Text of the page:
Season Three is Here.

We’ve started our third season of The Detroit History Podcast. What’s on the docket: the election of Coleman Young, The Underground Railroad in Detroit, the origins of Detroit Jazz, WABX Radio and Plum Street (what used to be The Haight-Ashbury of Detroit), and much more. You can now find us on Apple Podcasts, Spotify, and Stitcher.

Tim Kiska hosts the program, with new episodes being released each Monday. Hope you enjoy.

Season 3 – Episode 07: The Politics of Fear

In 1952, famed historian David Maraniss’s father, Elliott Maraniss, was fired by the Detroit Times, the city’s Hearst daily newspaper. This happened on the very day congressional witch hunters showed up in the newsroom with a subpoena demanding he testify before the House Un-American...

Read More

Season 03 – Episode 06: The Evangelista Occult Murders

Benny Evangelista found Detroit’s near East Side fertile territory for dispensing pay-as-you-go insights into the lives of his working-class clientele. He was known in the neighborhood as a “divine prophet,” which is how the banner headline of the Detroit Free Press described him after...

Read More

Season 3 – Episode 05: Far from New Orleans, Long Before Motown, Jazz Became Detroit’s Pulse

The magnet of good-paying factory jobs and the nurturing influence of an excellent public school music program helped make Detroit a hotbed of jazz and the hometown of many internationally famous musicians. This edition of Detroit History Podcast takes a look at when and...

Read More

Season 3 – Episode 04: They Sat Down and Rocked The Boat: Walter Reuther’s Blue-Collar Revolution

He came to Detroit as a high-school dropout raised in hardscrabble West Virginia. The career arc that followed — from diemaker at Henry Ford’s Ford Rouge Plant to confidant of American presidents — marks Walter Reuther as a singular figure in in the U.S....

Read More

Season 3 – Episode 03: From Midnight to Windsor, Detroit’s Underground Railroad

From Dr. King’s march on Woodward to Cobo Hall where he delivered an early version of his “I Have a Dream” speech, to Coleman Young’s election in 1973, to Malcolm X’s days of activism in the city, to the protests of police brutality this...

Read More

Season 3 – Episode 02: How WABX Radio and Plum Street Put the Counter in Counter-Culture

In the late 60s, a thunderously enduring upheaval occurred in the musical and cultural landscape. Young Americans, knowingly or not, were overdue for something other than Top 40 music and crewcuts. The Detroit radio station WABX, ignoring old norms of pop music content and...

Read More

Let's Get Social

Stay updated with the show and connect with other listeners by following our social media feeds.

Behind The Show

The hardworking Detroit History Podcast is a collaborative effort.

Tim Kiska

Tim Kiska is a professor at the University of Michigan–Dearborn. He worked in journalism at the Detroit Free Press (1970-1987), Detroit News (1987-2002) and WWJ-AM, the CBS-owned all-news radio station. He earned his PhD in history at Wayne State University in 2003, two years after joining the UM-D faculty.

Eric Kiska

Born in Detroit, MI, Eric Kiska is a musician, writer, and lover of the outdoors. Eric graduated with a Bachelors of Science in English Writing and a minor in Art & Design from Northern Michigan University in 2014. Shortly after he had a part-time column for the Motor City Muckraker focusing on music around Detroit. He has also done freelance video editing for Detroit Public TV’s, and helped raised $21,000 for the “BC Surgery Stories” kickstarter campaign by editing the kickstarter video and assisting in social media promotions. Eric is now a mail carrier in Sterling Heights, MI while continuing to pursue a career in writing.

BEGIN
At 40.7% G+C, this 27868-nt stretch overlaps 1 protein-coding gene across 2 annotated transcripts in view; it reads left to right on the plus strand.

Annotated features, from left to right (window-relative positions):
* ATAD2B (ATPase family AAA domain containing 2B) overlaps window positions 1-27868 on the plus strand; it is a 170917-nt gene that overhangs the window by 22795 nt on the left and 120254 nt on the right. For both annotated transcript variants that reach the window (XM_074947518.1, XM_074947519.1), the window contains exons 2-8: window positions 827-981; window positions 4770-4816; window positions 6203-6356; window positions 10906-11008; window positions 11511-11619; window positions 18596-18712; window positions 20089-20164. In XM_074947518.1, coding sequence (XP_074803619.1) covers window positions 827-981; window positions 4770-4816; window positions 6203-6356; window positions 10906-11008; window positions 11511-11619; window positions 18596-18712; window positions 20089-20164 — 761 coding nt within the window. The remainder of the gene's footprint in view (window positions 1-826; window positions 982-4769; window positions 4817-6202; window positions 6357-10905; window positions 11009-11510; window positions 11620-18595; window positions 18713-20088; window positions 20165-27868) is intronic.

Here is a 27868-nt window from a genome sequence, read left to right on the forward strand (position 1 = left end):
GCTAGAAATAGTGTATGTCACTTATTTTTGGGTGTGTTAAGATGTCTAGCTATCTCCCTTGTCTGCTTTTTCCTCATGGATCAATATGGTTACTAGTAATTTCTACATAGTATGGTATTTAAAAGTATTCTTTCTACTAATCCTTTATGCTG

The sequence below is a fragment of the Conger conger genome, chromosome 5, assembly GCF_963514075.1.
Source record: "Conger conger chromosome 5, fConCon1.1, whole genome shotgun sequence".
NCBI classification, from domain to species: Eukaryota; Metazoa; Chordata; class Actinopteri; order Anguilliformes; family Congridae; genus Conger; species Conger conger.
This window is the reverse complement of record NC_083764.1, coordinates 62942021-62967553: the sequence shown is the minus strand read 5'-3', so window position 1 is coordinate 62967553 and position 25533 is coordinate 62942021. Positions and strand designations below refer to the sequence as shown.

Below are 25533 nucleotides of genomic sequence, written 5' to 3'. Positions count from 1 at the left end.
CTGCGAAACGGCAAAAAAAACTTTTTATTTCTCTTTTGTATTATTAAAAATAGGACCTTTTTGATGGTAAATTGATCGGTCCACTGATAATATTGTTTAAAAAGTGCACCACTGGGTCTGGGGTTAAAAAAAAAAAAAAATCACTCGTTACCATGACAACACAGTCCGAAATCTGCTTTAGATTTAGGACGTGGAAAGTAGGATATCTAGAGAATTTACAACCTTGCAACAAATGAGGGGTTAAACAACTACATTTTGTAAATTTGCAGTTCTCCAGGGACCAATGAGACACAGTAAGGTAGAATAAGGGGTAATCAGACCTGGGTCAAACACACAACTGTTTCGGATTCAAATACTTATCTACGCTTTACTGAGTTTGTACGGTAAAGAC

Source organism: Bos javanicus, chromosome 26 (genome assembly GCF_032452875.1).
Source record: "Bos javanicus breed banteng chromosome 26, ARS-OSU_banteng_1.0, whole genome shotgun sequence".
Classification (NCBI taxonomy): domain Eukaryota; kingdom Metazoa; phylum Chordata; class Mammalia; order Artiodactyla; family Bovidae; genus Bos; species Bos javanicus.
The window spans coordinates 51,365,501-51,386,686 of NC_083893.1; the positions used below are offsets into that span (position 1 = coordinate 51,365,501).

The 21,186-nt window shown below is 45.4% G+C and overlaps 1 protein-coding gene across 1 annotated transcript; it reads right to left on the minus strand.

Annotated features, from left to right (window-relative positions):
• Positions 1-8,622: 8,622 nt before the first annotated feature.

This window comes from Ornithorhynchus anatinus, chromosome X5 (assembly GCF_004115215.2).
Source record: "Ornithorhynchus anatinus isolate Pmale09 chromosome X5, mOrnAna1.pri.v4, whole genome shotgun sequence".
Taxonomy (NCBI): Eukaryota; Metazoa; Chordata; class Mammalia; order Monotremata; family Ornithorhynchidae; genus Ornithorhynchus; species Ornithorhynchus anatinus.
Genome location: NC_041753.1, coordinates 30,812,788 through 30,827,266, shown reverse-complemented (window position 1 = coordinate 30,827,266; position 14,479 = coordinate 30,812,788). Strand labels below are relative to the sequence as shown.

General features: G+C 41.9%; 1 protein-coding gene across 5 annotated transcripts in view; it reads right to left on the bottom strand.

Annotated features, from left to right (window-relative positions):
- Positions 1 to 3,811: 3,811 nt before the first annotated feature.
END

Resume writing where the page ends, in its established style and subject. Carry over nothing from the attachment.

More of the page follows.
Bob Koski

Bob Koski is a lifelong Detroiter who became warped at the age of eight after seeing the Beatles on Ed Sullivan in February, 1964. Through a sequence of classical piano lessons, electrical engineering, club deejaying, and eventually being a producer/song parody writer for “J.J. & The Morning Crew” on Detroit radio, he has now morphed into an audio engineer–digitally preserving archival recordings. His love of Beatles music still dominates his life, and he actually got to play one of the Abbey Road studio pianos used in many Beatles recordings.

Bill Kubota

Bill has produced, written, directed and lensed local, regional and national documentaries for broadcast since the 1980s. His national projects include co-producing the Dupont Columbia Journalism award-winning Beyond The Light Switch series for Detroit Public Television. He recently directed the PBS documentary The Ethanol Effect for Detroit Public Television. With his production company, KDN Films, he directed Lustron – The House America’s Been Waiting For working with Ohio State University Public Television and the primetime national network broadcast of Most Honorable Son presented by PBS and NET Nebraska. His work has also appeared on PBS NewsHour, ABC News, CBS News and ESPN. He’s worked as a producer, photographer, on-air reporter and news assignment manager for television stations in Lansing, Flint and Detroit. He’s currently working on short films that look at the major issues facing Detroit for DPTV, One Detroit and DPTV’s Great Lakes Now.

Kelley Kiska

Kelley Kiska is an art, design, pop culture, and information nerd from Grand Blanc, MI. She has been designing and creating visual solutions since 2014, and graduated with a Bachelors of Fine Arts in Graphic Communication from Northern Michigan University in 2016. She has created logos and identities for various industries including real estate and online gaming. Most of her days are spent in the digital sphere, but she is also passionate about working with her hands; diving into calligraphy and illustration. She is currently working as a graphic artist and web developer.